WHAT’S IN A NAME? OR , THE WOLF AMONG US

WHAT’S IN A NAME? OR , THE WOLF AMONG US


By: Patti Strand  Date: 01/9/2012 Category: | Canine Issues |

Taxonomists are those scientists who spend their time assigning and then arguing about the appropriate scientific names for living organisms. While their activities may often seem quite esoteric and somewhat trivial to the uninitiated, it is important to realize that the name which they may eventually agree to assign to a given animal generally represents a consensus of the best available scientific evidence as to what the exact evolutionary relationships are between that particular animal and its most nearly related kin. While even that information may seem to be of largely academic interest to the lay public, there are now an increasing number of cases where laws have been written and government regulations established, the enforcement of which may be dependent on the exact scientific taxonomic designation associated with a given animal or group of animals, and this is where all of this begins to impinge upon those of us who "do dogs."

Just such a situation occurred in 1993 when the American Society of Mammalogists and the Smithsonian Institution published Mammal Species of the World: A Taxonomic and Geographic Reference. In this volume, it was agreed that our domestic dog should be designated Canis lupus instead of the more customary Canis familiaris, thereby confirming the consensus of the scientific community that the dog is indeed exactly the same species as the wolf, the species from which it is generally assumed to have been derived through the process of domestication.

Just think about that! That adorable little Pug, Poodle, or Pekingese that curls up each night beside (or often probably in) your bed is in reality a wolf! To be sure, it is a wolf that has been incredibly altered in appearance and behavior through generations of artificial selection, but it is a wolf nevertheless!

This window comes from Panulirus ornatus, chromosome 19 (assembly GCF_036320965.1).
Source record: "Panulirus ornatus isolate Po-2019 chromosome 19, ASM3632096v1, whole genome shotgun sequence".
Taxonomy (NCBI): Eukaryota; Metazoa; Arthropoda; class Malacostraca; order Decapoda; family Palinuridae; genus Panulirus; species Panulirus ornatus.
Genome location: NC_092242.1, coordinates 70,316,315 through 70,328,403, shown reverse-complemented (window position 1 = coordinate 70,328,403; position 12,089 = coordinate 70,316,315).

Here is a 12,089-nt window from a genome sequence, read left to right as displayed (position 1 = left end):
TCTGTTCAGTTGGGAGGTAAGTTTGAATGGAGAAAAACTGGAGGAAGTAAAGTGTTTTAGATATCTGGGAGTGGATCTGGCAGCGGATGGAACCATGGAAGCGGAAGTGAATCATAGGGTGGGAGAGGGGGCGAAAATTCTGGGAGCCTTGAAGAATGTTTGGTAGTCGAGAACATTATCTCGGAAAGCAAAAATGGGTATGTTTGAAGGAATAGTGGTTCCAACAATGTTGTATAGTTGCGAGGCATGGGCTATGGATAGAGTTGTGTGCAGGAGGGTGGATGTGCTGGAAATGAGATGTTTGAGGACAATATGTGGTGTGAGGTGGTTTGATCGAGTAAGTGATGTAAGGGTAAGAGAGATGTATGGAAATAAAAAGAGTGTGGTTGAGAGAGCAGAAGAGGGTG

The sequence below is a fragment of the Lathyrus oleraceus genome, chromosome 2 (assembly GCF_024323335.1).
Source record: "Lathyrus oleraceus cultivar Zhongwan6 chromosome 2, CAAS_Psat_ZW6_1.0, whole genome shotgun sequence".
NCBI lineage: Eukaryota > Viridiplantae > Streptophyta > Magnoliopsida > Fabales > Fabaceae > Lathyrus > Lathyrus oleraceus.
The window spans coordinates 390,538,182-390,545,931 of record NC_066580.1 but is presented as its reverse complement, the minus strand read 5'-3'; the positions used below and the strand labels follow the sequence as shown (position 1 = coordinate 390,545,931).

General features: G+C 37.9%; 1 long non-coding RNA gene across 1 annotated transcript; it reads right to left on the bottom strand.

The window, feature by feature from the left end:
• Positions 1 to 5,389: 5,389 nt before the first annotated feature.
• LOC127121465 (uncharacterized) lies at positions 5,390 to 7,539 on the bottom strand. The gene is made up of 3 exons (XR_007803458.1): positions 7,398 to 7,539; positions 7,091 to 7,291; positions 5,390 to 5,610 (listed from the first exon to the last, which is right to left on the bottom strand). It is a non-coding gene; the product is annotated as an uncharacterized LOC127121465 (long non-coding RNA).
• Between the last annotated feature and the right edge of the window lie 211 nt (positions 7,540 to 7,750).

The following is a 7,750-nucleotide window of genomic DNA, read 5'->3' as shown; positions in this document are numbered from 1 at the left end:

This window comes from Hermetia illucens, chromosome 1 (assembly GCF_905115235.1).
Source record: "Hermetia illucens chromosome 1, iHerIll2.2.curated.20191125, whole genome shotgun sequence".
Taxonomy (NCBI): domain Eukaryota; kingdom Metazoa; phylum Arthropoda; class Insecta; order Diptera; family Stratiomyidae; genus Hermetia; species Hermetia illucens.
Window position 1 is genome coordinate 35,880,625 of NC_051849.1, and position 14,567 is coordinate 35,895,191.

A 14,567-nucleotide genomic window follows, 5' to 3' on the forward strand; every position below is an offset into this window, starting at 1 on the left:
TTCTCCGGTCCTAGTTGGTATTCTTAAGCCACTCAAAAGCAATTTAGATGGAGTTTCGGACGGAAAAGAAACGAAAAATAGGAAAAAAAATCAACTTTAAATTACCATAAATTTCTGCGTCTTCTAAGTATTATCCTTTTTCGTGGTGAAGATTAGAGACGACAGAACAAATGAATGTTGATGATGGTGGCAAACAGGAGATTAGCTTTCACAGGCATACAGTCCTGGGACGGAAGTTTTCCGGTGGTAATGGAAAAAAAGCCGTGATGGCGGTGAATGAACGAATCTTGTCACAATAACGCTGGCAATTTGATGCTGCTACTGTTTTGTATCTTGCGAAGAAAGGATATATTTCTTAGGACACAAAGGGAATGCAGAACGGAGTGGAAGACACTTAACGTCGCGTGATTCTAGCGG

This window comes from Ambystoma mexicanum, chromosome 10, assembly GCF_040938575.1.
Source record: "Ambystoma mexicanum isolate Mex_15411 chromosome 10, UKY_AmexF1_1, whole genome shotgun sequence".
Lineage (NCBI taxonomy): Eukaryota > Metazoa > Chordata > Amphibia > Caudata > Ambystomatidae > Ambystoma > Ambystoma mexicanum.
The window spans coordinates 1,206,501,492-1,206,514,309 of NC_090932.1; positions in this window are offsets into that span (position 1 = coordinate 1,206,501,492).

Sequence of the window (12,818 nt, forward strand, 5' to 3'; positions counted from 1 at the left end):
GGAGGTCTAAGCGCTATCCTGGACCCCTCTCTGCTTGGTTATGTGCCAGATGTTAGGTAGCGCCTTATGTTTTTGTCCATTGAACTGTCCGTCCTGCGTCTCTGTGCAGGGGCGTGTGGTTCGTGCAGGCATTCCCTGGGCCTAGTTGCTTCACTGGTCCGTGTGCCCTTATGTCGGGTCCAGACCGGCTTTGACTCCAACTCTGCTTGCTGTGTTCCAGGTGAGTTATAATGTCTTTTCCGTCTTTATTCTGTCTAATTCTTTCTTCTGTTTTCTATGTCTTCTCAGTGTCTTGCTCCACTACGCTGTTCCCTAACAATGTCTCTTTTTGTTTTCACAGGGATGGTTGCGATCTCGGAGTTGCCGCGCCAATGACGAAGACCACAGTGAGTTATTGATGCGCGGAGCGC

This exciting news carries legal and ethical ramifications of this designation that may directly impact the lives of those of us who live and work with purebred dogs and some of the wild canine species. Many state and local governments have strict laws restricting and regulating the keeping of exotic wild animals, and the federal government, through the US Department of Agriculture, also exercises jurisdiction through the licensing and inspection of those who keep wild species such as the wolf. While it would certainly be absurd to believe that such oversight and control will now be applied to all persons who keep domestic dogs (because they are now defined as wolves), I have learned never to underestimate the ability of a government agency to carry the application of the letter of the law to such absurdity. Furthermore, such an application of the law would actually be technically correct, and we need to be alert to the possibility of some factions of the anti-dog movement seizing upon this as a new weapon in their arsenal.

Another ramification of the official taxonomic designation of all dogs as wolves has been to greatly strengthen the now nationally-organized efforts of the owners of wolf hybrids to have commercial dog rabies vaccines licensed for use in their animals. For many years, many states and other jurisdictions have sought to control and in some cases to prohibit the ownership of wolf hybrids on the grounds that since the rabies vaccines were developed for and only tested on domestic dogs, there was no evidence that they would be safe or effective if given to hybrids with a different species (the wolf) for which no such clinical testing had been done.